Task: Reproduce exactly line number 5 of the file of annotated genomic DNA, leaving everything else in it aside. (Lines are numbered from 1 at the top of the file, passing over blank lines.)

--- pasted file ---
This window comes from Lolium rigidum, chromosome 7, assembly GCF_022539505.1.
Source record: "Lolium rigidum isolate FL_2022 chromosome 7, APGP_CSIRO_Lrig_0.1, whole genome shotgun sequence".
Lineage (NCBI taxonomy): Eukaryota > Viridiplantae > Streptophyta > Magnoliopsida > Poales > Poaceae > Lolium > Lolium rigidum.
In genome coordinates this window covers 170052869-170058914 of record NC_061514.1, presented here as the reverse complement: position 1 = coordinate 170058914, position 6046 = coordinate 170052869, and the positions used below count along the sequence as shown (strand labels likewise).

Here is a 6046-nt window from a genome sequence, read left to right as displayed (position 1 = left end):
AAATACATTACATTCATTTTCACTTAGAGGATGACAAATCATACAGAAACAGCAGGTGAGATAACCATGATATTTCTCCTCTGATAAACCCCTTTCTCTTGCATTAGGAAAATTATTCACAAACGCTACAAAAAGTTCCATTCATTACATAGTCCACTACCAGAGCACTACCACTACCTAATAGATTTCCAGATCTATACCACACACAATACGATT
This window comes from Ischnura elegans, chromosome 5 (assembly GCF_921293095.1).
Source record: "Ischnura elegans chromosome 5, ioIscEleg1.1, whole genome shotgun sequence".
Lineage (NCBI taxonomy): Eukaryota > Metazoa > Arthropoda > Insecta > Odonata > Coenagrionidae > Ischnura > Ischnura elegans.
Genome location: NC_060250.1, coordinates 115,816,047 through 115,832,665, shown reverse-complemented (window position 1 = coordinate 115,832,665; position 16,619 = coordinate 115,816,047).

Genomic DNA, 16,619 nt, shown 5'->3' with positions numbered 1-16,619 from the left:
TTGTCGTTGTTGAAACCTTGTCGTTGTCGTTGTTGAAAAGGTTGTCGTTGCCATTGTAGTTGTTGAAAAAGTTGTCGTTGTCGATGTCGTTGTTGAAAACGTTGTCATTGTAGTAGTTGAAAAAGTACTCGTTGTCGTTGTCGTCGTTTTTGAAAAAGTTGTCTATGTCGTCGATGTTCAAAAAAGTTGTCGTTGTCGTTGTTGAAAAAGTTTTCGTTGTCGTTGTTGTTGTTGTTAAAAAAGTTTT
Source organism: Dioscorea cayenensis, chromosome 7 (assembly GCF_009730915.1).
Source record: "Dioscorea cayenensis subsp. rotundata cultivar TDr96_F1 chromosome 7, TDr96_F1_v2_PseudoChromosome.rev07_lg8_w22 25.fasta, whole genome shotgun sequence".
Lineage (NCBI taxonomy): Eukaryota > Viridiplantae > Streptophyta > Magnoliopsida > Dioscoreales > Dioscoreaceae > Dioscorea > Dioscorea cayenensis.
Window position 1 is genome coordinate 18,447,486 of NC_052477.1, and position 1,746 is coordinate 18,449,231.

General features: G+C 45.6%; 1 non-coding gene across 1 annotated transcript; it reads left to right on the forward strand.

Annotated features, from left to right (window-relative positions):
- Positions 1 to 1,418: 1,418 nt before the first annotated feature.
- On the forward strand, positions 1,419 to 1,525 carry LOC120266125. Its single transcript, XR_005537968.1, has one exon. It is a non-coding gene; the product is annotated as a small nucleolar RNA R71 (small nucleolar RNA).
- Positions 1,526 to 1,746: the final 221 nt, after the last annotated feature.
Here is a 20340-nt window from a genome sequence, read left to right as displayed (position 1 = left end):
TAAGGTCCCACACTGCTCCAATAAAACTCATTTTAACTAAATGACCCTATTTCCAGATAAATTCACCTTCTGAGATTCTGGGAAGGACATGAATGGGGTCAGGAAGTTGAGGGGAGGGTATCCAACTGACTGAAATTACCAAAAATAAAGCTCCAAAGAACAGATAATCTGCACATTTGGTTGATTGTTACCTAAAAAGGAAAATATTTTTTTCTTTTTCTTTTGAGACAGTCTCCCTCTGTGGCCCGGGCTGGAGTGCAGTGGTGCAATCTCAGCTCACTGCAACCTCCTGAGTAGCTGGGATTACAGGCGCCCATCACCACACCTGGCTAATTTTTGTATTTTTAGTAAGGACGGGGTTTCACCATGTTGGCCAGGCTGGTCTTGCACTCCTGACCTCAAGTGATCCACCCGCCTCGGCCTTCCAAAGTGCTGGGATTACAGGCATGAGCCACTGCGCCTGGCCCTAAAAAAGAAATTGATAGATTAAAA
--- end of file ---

Here is a 6046-nt window from a genome sequence, read left to right as displayed (position 1 = left end):